WASHINGTON – U.S. Senators Bill Cassidy, M.D. (R-LA), Deb Fischer (R-NE), and six Senate Republicans introduced the Judgment Fund Accountability Act last week to bar the Treasury Department from using the Judgment Fund, a Treasury fund used to pay court settlements in lawsuits against the government, to provide payments to migrants who entered the country illegally.
This legislation comes after reports that the administration plans to offer migrants who broke the law to come into the U.S. settlement payments of $450,000 per person.
“The administration should never consider paying illegal migrants $450,000 in taxpayer dollars for crossing the border illegally,” said Dr. Cassidy. “This creates a monetary incentive for migrant families to put their children in harm’s way. It will make the border crisis worse, not better.”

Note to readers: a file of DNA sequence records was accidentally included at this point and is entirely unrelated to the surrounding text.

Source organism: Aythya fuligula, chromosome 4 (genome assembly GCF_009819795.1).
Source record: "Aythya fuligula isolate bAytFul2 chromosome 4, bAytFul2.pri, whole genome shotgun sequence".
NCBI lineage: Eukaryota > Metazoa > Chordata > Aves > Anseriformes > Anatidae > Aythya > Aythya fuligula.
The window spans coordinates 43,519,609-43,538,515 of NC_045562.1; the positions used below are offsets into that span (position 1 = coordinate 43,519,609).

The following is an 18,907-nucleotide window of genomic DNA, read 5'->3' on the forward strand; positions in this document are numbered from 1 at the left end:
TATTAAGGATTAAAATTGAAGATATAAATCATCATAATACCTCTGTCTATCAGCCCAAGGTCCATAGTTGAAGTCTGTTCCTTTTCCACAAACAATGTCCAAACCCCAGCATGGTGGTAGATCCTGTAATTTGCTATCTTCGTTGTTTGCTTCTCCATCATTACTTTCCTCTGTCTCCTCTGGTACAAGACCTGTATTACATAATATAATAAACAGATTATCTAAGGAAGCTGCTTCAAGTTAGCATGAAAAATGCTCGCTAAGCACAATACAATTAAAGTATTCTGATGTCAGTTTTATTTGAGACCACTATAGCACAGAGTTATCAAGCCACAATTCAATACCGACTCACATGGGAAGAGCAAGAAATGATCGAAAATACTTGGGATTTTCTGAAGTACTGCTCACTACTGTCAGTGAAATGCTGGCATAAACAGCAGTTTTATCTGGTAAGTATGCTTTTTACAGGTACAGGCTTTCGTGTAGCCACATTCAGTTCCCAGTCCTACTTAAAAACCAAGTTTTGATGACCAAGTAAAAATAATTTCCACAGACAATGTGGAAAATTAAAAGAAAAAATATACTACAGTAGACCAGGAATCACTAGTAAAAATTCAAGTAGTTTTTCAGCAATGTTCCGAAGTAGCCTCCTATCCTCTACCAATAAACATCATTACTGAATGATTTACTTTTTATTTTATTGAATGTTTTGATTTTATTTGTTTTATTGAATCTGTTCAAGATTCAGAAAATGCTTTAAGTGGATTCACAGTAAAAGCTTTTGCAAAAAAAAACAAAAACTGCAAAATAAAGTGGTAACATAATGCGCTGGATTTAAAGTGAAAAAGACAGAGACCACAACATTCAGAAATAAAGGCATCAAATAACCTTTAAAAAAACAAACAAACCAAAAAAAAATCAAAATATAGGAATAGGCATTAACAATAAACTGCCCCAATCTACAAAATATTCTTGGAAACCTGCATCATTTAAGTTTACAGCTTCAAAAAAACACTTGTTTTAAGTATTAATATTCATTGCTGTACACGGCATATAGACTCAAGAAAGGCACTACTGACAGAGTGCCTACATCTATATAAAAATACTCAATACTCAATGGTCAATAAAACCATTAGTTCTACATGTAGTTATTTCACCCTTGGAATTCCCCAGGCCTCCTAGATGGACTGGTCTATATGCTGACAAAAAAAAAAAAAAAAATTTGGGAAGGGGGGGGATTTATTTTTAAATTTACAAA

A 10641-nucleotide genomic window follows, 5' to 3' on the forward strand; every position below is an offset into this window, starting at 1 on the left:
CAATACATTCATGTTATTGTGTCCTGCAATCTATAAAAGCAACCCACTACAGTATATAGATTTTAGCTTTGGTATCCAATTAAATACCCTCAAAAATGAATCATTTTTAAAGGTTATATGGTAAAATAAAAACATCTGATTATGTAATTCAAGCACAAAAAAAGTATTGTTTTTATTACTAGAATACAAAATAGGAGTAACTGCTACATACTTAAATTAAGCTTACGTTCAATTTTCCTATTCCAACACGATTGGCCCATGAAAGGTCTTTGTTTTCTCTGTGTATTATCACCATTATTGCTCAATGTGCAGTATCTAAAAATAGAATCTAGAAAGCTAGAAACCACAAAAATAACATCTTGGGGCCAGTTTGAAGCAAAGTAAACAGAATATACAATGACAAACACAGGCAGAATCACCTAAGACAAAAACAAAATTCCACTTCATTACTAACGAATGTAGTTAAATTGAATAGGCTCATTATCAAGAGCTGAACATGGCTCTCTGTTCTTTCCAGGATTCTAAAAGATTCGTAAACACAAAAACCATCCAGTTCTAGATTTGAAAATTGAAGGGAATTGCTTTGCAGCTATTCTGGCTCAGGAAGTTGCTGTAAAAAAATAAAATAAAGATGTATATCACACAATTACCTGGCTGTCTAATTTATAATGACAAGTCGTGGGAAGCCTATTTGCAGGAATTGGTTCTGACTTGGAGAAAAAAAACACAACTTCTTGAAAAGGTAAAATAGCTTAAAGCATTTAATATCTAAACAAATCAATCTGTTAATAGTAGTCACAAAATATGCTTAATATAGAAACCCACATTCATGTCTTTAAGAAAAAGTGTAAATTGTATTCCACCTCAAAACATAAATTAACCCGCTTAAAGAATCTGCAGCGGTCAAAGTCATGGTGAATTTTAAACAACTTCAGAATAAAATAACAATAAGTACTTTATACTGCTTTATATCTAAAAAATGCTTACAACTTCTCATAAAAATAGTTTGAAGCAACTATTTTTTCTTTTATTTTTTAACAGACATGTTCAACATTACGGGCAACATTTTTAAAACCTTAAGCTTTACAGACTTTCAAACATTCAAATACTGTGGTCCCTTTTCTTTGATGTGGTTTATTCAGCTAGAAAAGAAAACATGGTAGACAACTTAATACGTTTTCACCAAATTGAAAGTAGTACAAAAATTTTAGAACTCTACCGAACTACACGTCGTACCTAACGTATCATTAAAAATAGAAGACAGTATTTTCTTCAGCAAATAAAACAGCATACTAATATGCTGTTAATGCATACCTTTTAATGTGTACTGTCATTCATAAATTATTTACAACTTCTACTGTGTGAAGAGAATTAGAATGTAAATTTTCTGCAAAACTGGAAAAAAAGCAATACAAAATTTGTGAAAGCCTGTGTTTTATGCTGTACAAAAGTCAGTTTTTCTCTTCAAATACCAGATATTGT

“The crisis at the southern border is worsening by the day, yet the Biden administration is focused on providing illegal immigrants with millions in taxpayer dollars. Reports indicate that the Justice Department has been considering payouts to illegal immigrants amounting to more than four times what the government pays the families of fallen troops when they lose a loved one. This is unacceptable. The American people’s hard-earned money shouldn’t be going towards open border policies,” said Senator Fischer.
The bill was also cosponsored by Senators Chuck Grassley (R-IA), Shelley Moore Capito (R-WV), Mike Crapo (R-ID), Kevin Cramer (R-ND), Cindy Hyde-Smith (R-MS), and Marsha Blackburn (R-TN).
Cassidy recently introduced another bill to block the president’s reported plan to pay $450,000 per person in taxpayer money to illegal immigrants separated from their families at the border when detained. The Judgment Fund has been scrutinized over the last decade for a lack of accountability and transparency, including in 2016 when the Obama administration used it to transfer $1.3 billion in cash to the Islamic Republic of Iran. The Treasury Department is not required to report details of payments the fund makes to Congress, nor are they required to make those details public.